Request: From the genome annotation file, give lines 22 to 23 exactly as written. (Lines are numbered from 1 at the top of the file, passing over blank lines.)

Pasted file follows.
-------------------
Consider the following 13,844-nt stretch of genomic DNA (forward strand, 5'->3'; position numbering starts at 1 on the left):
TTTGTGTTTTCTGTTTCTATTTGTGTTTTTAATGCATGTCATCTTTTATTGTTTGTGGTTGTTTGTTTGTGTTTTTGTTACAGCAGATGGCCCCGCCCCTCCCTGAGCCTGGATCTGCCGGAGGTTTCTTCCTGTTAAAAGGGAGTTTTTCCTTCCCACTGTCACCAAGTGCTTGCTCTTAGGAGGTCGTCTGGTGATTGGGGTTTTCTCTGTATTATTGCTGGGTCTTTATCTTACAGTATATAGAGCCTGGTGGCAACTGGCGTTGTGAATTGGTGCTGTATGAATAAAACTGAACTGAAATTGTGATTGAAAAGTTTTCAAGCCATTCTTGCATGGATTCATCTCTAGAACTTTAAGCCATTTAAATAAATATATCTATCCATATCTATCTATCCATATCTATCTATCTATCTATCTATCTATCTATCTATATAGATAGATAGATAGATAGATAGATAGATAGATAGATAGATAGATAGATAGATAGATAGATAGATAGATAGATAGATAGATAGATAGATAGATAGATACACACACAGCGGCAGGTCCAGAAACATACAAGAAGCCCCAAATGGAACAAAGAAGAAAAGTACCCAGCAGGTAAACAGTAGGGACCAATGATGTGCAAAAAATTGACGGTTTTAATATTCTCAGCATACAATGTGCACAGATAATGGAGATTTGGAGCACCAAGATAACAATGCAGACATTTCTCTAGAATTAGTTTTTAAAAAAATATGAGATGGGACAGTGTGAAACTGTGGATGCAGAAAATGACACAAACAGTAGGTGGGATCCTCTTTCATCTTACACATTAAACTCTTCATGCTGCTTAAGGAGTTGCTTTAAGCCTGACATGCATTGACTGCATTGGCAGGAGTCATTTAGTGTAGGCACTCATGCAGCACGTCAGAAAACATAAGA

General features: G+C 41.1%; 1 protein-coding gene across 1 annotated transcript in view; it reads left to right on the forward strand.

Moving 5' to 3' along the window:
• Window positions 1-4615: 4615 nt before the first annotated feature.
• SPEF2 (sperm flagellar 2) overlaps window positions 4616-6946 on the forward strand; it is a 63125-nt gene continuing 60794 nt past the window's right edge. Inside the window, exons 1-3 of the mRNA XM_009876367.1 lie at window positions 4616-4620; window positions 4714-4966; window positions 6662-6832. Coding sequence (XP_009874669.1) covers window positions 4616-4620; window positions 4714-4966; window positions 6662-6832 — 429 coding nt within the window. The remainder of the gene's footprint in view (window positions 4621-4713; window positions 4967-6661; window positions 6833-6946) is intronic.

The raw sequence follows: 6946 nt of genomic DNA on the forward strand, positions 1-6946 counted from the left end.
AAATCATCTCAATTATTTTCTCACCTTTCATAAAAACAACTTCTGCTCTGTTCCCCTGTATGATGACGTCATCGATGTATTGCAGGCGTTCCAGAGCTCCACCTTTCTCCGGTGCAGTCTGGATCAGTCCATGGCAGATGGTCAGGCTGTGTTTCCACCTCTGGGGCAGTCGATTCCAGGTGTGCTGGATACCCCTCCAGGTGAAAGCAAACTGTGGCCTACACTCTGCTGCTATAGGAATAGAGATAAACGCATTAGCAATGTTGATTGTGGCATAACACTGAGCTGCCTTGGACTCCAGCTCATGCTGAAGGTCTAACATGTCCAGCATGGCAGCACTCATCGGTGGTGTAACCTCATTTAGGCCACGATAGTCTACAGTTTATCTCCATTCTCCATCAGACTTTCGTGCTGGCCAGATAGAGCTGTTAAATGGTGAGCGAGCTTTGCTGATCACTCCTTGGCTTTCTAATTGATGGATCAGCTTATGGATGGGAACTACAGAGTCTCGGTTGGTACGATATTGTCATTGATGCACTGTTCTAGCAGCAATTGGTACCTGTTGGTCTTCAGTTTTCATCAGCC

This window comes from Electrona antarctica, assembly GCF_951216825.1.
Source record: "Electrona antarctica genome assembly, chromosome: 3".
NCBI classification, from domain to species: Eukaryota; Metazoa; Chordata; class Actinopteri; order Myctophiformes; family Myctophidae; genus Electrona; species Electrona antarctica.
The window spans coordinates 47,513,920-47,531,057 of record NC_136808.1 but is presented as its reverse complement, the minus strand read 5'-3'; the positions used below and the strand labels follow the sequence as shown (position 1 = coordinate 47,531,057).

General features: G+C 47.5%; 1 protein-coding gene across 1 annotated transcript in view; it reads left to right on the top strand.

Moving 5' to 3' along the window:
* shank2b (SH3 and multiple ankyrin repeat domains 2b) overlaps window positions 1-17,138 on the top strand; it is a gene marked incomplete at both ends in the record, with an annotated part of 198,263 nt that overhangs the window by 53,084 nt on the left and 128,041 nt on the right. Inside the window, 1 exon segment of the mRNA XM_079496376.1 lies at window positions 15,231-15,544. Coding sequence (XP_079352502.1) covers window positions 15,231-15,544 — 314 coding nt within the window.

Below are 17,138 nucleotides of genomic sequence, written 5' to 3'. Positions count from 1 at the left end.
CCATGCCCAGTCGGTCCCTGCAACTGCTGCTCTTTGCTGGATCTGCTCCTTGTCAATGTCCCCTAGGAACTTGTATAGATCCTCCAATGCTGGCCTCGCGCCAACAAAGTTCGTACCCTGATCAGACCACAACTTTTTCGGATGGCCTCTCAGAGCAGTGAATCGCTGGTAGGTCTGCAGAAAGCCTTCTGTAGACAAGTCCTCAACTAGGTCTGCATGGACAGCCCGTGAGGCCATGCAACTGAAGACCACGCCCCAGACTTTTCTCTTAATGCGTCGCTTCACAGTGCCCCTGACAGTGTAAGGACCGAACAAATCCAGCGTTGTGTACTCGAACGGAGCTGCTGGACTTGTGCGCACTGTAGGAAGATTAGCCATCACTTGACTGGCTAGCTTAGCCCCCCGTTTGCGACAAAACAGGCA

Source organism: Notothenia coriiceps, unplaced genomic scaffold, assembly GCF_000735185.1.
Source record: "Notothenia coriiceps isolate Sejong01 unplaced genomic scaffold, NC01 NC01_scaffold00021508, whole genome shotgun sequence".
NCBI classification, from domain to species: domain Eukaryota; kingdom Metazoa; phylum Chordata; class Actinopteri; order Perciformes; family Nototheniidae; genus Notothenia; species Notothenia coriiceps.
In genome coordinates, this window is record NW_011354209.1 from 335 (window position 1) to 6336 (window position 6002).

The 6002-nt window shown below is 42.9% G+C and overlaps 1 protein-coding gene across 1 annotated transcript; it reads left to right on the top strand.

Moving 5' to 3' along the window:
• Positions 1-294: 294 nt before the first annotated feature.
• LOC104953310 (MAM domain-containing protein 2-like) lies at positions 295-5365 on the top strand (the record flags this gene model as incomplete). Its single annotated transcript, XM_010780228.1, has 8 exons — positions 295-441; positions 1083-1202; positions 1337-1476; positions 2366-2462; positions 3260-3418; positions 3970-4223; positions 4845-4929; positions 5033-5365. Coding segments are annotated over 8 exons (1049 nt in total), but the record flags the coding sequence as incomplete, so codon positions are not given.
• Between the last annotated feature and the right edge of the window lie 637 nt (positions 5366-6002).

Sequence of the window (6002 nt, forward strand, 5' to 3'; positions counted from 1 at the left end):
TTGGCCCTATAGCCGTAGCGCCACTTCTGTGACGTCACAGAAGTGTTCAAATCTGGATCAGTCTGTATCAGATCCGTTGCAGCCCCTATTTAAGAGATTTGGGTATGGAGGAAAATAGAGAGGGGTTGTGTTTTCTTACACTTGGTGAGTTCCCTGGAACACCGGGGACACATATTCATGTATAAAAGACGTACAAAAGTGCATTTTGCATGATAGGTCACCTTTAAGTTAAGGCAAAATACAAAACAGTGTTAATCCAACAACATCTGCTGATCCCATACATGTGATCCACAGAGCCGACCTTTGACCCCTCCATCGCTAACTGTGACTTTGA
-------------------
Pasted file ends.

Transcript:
The 6002-nt window shown below is 42.9% G+C and overlaps 1 protein-coding gene across 1 annotated transcript; it reads left to right on the top strand.

Moving 5' to 3' along the window: